Of course, such traits are not limited to political actors. Others in positions of authority and control do likewise, whether religious, civic, or cultural leaders–which brings me to the Trumpian Era. Donald Trump’s contradictory words and behavior have become legendary, and other influencers around him reflect his chaotic contradictions, including popular religious figures.

Perhaps the most consequential of Trump’s inconsistencies was in what he repeatedly told the public about the Coronavirus pandemic and what he said confidentially to well-known investigative reporter Bob Woodward. On February 2, 2020, Trump said in a news conference, “We pretty much shut it down coming in from China.” Five days later, he told Woodward on the phone, “It’s also more deadly than even your strenuous flu… This is deadly stuff.” Then, three days later, Mr. Trump said to the nation, “I think the virus is going to be—it’s going to be fine.”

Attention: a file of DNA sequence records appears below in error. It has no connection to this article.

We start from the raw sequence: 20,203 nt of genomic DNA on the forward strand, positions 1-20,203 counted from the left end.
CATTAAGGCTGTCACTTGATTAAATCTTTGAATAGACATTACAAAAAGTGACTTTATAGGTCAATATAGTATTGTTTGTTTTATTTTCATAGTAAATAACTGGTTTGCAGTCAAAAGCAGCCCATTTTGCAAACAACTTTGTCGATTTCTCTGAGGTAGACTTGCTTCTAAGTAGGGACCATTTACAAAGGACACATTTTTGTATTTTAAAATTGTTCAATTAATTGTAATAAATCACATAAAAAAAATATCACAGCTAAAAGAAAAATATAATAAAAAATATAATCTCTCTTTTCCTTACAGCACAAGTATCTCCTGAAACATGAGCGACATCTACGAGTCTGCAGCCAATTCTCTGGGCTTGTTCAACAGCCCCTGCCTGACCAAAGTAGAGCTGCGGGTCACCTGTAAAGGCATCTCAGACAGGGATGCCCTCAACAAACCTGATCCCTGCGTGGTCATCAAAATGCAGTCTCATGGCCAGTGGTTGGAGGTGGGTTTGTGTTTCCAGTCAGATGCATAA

If Trump’s incoherence were limited to just these few exchanges, perhaps we could excuse it. The COVID comments alone present epic examples of erraticism and are illustrative of much more. The National Institutes of Health, the National Archives, the Washington Post, the New York Times, Yahoo News, and many other news and information outlets have cataloged Trump’s inconsistencies.  

The people surrounding Trump echo his incessant fluctuations, including his own son and principal spokesperson, Don Jr. While the senior Trump has said nothing “beats the Bible, ” and “We take the Bible all the way,” and Don Jr. sells a “Patriot Bible” on his website, the younger Trump completely dismissed a portion most important to most New Testament readers. Speaking to a largely evangelical conference audience, Don Jr. declared that Jesus’ teachings have “gotten us nothing.